SIDEBAR TEXT

From the Arthritis Foundation: arthritis.org/living-with-arthritis/exercise.

BRIDGING THE GAP

Exercise can decrease the pain, stiffness, and systemic inflammation of inflammatory arthritis and improve physical function, cardiovascular health, muscle strength, body composition, mood, and overall well-being without aggravating vulnerable joints. The challenge is to develop personalized exercise programs that are fun and engaging and that accommodate day-to-day variability in fatigue and joint mobility. Creating balanced exercise programs that integrate stretching and range of motion activities with strength and aerobic training can optimize the physical and mental health benefits of exercise in people with inflammatory arthritis.

References

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4. Lemmey AB. Rheumatoid cachexia: the undiagnosed, untreated key to restoring physical function in rheumatoid arthritis patients? Rheumatology. 2016;55(7):1149–50.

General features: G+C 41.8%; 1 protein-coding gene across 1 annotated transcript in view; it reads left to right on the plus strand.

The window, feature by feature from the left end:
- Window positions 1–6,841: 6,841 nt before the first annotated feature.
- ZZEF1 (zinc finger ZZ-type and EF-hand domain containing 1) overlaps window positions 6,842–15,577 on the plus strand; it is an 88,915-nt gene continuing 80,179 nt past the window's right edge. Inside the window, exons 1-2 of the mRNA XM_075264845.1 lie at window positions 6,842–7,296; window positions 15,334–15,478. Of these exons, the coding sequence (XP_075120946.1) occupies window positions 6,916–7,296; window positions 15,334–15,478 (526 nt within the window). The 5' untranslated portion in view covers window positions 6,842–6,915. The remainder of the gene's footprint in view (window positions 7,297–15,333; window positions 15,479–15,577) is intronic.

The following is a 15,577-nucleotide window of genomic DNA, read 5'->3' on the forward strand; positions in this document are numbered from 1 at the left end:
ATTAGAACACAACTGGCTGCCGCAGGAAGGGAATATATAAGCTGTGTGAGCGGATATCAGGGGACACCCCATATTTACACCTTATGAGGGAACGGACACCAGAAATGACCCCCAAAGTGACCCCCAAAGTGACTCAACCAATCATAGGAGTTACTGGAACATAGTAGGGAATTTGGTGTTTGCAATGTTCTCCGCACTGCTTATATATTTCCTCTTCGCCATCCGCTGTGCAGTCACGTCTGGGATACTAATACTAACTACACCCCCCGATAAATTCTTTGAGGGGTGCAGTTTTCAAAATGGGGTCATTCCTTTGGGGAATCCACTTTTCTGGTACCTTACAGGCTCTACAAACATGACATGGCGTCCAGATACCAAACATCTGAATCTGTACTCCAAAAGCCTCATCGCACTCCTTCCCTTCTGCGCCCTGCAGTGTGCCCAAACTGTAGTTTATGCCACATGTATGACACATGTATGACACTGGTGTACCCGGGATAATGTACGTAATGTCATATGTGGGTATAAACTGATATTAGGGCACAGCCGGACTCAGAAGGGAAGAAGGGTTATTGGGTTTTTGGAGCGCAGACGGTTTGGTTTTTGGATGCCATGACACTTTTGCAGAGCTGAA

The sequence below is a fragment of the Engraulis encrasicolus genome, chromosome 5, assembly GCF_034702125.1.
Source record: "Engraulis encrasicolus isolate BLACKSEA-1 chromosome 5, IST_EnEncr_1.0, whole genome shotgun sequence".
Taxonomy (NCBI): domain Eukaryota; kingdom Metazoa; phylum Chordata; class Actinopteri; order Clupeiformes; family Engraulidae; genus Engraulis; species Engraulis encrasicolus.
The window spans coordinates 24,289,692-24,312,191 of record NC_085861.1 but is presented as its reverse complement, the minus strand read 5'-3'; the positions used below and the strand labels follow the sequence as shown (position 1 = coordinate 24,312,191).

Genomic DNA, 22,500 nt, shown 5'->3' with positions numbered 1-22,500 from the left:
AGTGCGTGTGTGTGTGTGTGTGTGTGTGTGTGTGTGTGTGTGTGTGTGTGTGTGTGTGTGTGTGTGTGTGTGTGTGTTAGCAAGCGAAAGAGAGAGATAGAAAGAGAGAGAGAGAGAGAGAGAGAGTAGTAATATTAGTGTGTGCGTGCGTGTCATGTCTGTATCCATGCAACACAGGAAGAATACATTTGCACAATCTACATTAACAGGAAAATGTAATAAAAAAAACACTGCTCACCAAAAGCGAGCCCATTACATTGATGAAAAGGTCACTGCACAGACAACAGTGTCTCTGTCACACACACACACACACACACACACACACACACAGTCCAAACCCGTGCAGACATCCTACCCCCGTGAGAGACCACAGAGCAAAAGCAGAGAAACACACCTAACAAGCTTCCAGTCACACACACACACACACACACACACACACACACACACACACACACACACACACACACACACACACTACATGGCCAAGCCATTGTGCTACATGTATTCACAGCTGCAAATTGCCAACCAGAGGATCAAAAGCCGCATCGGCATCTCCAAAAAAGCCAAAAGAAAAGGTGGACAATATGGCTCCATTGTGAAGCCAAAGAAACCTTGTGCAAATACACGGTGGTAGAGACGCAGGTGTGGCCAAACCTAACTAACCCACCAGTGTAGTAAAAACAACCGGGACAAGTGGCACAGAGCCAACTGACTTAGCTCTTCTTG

5. Metsios GS, Stavropoulos-Kalinoglou A, Veldhuijzen van Zanten JJ, et al. Rheumatoid arthritis, cardiovascular disease and physical exercise: a systematic review. Rheumatology. 2008;47(3):239–48.
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8. Neill J, Belan I, Ried K. Effectiveness of non-pharmacological interventions for fatigue in adults with multiple sclerosis, rheumatoid arthritis, or systemic lupus erythematosus: a systematic review. J Adv Nurs. 2006;56(6):617–35.
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10. Marcora SM, Lemmey AB, Maddison PJ. Can progressive resistance training reverse cachexia in patients with rheumatoid arthritis? Results of a pilot study. J Rheumatol. 2005;32(6):1031–9.
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Keywords:

Exercise Specialists; Health Promotion; Modifications for Clinical Populations

© 2019 American College of Sports Medicine.